Thursday, April 11, 2013

Hong Kong: Shopping

Why do people travel?  Most people have their own unique desires when it comes to planning their vacations.  Some people want to relax and soak up the sun all day every day.  Some people want to party.  Others want to have cultural, learning experiences.  Still others travel to shop.  

Now, of course, there are multiple factors that go into a persons decision on how and where to travel.  And these goals change over time.  For myself, I like to learn.  I could look at museums all day long and only occasionally get bored.  (Information saturation is a real thing!) 

But at the end of the day, after a full day of cultural experiences and adventures…it is nice to have some retail therapy. 

In Hong Kong, there are a few places that most tourists head to for their souvenir shopping: Temple Street Night Market and Ladies' Market.  

We went to both and didn’t buy a single thing. 

These are the types of stalls that are crammed together in rows with no wiggle room.  As you walk down the market row, the products repeat every few minutes.  You will be hard pressed to find unique items at both of these markets, or things of good quality for that matter. 

Still, they can be fun to walk around-but be ready to be bombarded by people eager to sell you anything and everything they can. 

Another place we went shopping (and actually bought some things) was on Hong Kong Island at a place called Stanley.  The shops there had much of the some things as Temple Street and the Ladies Market, but we dug around until we found something we liked.

If you are serious about wanting something of high quality and unique, be sure to go to Chinese Arts and Crafts.  There is a store right next to the Star Ferry pier on the Kowloon side of the harbor.  If you go though, be prepared to spend a bit more.  Also, there is no bartering.  We bought a gloriously beautiful set of silk placemats and a table runner there. They sell everything from furniture to jewelry.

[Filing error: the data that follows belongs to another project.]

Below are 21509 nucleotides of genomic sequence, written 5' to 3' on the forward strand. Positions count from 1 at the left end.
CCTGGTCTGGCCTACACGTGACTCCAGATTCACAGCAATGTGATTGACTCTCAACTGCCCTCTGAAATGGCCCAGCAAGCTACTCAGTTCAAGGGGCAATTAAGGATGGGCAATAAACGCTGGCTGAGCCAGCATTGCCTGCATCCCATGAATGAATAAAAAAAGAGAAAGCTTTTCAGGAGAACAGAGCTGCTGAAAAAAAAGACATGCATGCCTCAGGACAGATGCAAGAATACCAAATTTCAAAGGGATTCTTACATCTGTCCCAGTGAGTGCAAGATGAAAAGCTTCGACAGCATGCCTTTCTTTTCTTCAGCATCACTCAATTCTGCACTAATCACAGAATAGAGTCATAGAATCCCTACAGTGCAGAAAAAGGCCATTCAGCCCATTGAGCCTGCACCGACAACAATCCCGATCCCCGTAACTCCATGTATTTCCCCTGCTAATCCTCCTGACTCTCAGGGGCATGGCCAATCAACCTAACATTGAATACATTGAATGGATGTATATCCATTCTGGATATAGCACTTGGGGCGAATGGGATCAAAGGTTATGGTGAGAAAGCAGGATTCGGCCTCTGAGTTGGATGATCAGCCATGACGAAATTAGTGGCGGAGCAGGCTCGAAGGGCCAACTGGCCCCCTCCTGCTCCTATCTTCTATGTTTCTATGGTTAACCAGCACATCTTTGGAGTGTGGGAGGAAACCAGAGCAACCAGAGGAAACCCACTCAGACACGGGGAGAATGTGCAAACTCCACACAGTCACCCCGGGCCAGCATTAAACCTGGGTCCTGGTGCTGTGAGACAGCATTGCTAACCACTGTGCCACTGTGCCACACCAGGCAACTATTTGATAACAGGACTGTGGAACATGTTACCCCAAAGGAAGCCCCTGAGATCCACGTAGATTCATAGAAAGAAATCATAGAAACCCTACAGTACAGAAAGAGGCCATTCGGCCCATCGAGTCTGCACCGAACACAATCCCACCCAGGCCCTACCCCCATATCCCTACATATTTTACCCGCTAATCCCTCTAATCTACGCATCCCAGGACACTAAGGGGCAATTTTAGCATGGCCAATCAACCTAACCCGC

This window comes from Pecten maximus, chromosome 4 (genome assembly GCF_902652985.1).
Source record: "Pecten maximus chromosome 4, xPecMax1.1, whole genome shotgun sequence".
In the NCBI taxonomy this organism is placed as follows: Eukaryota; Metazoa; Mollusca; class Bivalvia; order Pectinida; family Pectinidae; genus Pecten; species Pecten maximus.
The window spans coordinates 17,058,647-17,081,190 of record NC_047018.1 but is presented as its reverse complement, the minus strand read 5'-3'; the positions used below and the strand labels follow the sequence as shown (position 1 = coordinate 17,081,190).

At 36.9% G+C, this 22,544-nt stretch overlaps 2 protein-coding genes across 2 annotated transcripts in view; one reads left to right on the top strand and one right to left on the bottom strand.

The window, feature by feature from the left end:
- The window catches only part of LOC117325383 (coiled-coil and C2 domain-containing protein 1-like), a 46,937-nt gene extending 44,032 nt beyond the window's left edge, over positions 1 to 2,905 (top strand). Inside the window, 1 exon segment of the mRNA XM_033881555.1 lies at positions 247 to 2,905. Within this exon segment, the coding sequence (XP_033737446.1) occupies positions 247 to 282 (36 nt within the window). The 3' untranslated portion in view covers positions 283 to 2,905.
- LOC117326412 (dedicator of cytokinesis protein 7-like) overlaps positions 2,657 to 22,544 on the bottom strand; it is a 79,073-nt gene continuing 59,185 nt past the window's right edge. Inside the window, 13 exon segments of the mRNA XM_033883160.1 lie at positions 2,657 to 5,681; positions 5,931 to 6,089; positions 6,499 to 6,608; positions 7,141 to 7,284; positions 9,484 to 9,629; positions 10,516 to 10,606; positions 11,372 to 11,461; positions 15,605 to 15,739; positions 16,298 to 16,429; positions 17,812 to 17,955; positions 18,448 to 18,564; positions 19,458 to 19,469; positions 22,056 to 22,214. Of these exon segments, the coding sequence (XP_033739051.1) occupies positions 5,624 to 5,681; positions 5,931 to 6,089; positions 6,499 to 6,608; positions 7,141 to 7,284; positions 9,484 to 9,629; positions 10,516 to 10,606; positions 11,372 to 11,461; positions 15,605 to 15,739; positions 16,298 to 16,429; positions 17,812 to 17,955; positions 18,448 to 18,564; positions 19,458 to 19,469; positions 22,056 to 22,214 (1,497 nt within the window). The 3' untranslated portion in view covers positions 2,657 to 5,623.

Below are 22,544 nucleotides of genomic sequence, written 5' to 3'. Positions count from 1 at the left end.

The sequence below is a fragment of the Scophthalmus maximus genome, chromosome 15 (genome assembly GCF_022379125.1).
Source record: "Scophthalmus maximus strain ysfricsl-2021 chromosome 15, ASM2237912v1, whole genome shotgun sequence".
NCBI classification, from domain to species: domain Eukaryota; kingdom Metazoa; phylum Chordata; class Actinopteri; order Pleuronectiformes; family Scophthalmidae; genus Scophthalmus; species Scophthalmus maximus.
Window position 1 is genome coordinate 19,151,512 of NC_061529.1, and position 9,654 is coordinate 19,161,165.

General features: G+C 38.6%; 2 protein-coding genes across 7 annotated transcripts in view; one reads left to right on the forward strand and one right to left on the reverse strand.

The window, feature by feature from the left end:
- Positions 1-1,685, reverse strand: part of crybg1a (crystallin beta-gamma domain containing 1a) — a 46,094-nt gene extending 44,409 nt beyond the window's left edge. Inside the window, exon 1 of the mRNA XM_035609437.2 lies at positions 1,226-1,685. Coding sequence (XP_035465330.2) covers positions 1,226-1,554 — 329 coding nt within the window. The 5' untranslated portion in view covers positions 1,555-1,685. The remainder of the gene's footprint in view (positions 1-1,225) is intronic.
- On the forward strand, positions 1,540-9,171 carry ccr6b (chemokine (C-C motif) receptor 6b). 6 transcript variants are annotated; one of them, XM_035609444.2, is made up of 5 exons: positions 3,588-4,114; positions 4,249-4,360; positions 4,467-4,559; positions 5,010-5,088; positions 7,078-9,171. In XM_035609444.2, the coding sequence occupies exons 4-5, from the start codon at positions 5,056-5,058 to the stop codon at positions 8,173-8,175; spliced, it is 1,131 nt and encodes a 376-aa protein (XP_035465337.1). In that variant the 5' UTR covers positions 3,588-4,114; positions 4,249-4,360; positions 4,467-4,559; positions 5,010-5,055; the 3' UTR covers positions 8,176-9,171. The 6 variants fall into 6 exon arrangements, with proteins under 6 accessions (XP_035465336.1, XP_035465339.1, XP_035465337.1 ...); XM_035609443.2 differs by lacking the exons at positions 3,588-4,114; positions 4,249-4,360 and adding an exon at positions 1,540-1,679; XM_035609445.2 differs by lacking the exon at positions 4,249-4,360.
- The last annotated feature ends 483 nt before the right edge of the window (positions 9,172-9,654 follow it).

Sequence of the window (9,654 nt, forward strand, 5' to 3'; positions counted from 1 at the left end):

One of the last places we went to shop was the Jade market.  As you might imagine, this market specializes in jade, though we found several types of jewelry at this market.  Unlike the other street markets (whish are open till late), this one closes at the early hour of 4:30.  Unless you are a jade expert and can verify the quality yourself, barter the prices down to something reasonable. 

We purchased some pretty little things, had a fun time bartering our prices down to less than half the asking price and then left before we were roped in by other prowling salespeople.

A Short Guide to Bargaining (Based on my experience.)

If you show the least bit of interest in anything-the following will happen: Salespeople walk right up to you and start shoving bracelets on you wrists and putting necklaces around your neck. They will then proceed to thrust a mirror into your hands and prompt you to admire yourself in your newly acquired beauty.  (Did you ever imagine you could ever look you beautiful! And YES that is DEFINITELY your color.) 

You fall for the flattery and ask for the price. 

800 dollars, but for you morning discount.  600 dollars.  Only for you. 

You are now swooning at the flattery.  But you must STAY STRONG.  Do not show any emotion or attachment to the item in question.  Offer a much lower price.

200 dollars.

WHAT?! Nonononono!  This is high quality.  Is no fake! Real jade!  You give me more!

250 dollars. 

More!More!More!  Is no fake! Real jade!  You give me more!  You walk away, no deal!!!

Now you have stayed strong, but if they don’t take what you offer, walk away.  This will usually trigger the response you want-even if they threaten you otherwise. 

Once you agree on a price, don’t be surprised if they try to sell you more items.  It happened to us. 

And remember, if one sale doesn’t work out, there are dozens of other salespeople dying to barter with you for something that looks identical to the item you originally wanted. 

Also, have fun.  This is not something you get to do anywhere.  All you need is a healthy dose of shrewd skepticism and you should walk away with some great deals. 

One other short note about shopping in Hong Kong: You will more than likely be asked about watches and handbags.  

Lots of times.

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